A (True) Story About A Traveler Who Hates Commitment

by | Jun 26, 2021 | Life | 0 comments

Once upon a time, there was a girl.

We’ll call her Schmanjali. (*Editor’s note: this name and story are completely fictionalized so any resemblance to any person living or dead is purely coincidental.) (*Editor’s second note: I’m lying.)

Schmanjali was a really fun chick, sometimes. She was pretty scared of a lot of things, but she did them anyway. She was pretty unsure of what direction she wanted to take most of the time, but she normally picked a direction and went for it anyway. She didn’t believe in “adulting” – as a concept – so she chose to just live life having the most fun possible, all the time.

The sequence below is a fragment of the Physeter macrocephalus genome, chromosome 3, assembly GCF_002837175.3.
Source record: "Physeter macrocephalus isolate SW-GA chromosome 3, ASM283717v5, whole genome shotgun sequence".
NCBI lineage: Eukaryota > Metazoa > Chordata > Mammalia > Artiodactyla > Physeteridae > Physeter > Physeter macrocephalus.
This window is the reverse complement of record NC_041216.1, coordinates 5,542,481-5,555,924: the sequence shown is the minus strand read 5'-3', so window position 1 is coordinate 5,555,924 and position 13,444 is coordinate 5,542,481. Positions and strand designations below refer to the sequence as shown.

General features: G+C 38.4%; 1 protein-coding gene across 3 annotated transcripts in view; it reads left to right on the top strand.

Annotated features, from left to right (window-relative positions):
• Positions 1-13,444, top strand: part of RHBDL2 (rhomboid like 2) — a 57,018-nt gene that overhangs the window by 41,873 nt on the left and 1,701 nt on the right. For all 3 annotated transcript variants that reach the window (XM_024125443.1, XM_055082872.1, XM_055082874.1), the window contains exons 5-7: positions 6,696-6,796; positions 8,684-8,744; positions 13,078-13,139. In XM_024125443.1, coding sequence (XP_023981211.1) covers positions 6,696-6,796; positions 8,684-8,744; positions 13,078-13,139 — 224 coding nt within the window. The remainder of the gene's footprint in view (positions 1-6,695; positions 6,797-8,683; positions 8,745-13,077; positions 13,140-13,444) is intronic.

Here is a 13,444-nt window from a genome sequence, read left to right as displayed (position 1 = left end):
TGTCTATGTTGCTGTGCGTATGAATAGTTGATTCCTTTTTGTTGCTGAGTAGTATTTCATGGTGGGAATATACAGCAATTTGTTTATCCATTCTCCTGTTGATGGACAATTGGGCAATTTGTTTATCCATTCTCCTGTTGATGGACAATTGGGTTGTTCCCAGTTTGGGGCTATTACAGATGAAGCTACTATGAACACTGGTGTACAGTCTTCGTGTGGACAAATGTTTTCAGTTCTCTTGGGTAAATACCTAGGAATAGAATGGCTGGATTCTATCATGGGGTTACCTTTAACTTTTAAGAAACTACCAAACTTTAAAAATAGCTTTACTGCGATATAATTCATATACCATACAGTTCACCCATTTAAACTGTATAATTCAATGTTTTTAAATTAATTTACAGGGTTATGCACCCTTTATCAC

Schmanjali was also a little wacky. Despite that she loved to have fun, she also had a couple of things that she felt really strongly about, that she really didn’t want to change. She was a hippie, and she believed everyone should love everyone all the time. Not so bad, right? Well, she was also fiercely protective of her own freedom, and anything she saw as hindering her freedom she dropped like a bad habit.

In short, Schmanjali was a girl that hated commitment. So she tried not to have any. She left a tied down office job, she didn’t believe in monogamy, she didn’t stay in relationships very long, and she avoided tying herself to other people at all costs.